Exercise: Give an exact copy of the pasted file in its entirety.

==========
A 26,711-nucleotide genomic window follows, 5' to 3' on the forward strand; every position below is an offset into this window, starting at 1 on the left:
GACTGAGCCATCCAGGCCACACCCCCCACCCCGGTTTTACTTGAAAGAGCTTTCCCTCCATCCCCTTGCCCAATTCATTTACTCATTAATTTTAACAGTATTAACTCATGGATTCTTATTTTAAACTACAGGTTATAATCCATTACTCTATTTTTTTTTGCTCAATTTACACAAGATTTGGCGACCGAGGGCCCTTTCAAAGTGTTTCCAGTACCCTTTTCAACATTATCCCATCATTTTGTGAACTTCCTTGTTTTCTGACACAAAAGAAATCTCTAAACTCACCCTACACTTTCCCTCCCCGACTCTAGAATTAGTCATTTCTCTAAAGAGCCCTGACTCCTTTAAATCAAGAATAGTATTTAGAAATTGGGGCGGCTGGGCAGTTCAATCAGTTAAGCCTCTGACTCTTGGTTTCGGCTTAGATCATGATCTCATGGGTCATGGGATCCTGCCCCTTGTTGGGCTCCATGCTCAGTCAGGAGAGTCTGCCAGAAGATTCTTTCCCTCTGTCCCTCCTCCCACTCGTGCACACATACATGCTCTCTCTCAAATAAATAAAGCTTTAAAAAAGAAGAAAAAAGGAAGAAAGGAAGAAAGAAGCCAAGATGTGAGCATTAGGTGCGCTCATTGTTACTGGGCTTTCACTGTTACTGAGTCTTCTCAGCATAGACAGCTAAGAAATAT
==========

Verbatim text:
A 26,711-nucleotide genomic window follows, 5' to 3' on the forward strand; every position below is an offset into this window, starting at 1 on the left:
GACTGAGCCATCCAGGCCACACCCCCCACCCCGGTTTTACTTGAAAGAGCTTTCCCTCCATCCCCTTGCCCAATTCATTTACTCATTAATTTTAACAGTATTAACTCATGGATTCTTATTTTAAACTACAGGTTATAATCCATTACTCTATTTTTTTTTGCTCAATTTACACAAGATTTGGCGACCGAGGGCCCTTTCAAAGTGTTTCCAGTACCCTTTTCAACATTATCCCATCATTTTGTGAACTTCCTTGTTTTCTGACACAAAAGAAATCTCTAAACTCACCCTACACTTTCCCTCCCCGACTCTAGAATTAGTCATTTCTCTAAAGAGCCCTGACTCCTTTAAATCAAGAATAGTATTTAGAAATTGGGGCGGCTGGGCAGTTCAATCAGTTAAGCCTCTGACTCTTGGTTTCGGCTTAGATCATGATCTCATGGGTCATGGGATCCTGCCCCTTGTTGGGCTCCATGCTCAGTCAGGAGAGTCTGCCAGAAGATTCTTTCCCTCTGTCCCTCCTCCCACTCGTGCACACATACATGCTCTCTCTCAAATAAATAAAGCTTTAAAAAAGAAGAAAAAAGGAAGAAAGGAAGAAAGAAGCCAAGATGTGAGCATTAGGTGCGCTCATTGTTACTGGGCTTTCACTGTTACTGAGTCTTCTCAGCATAGACAGCTAAGAAATAT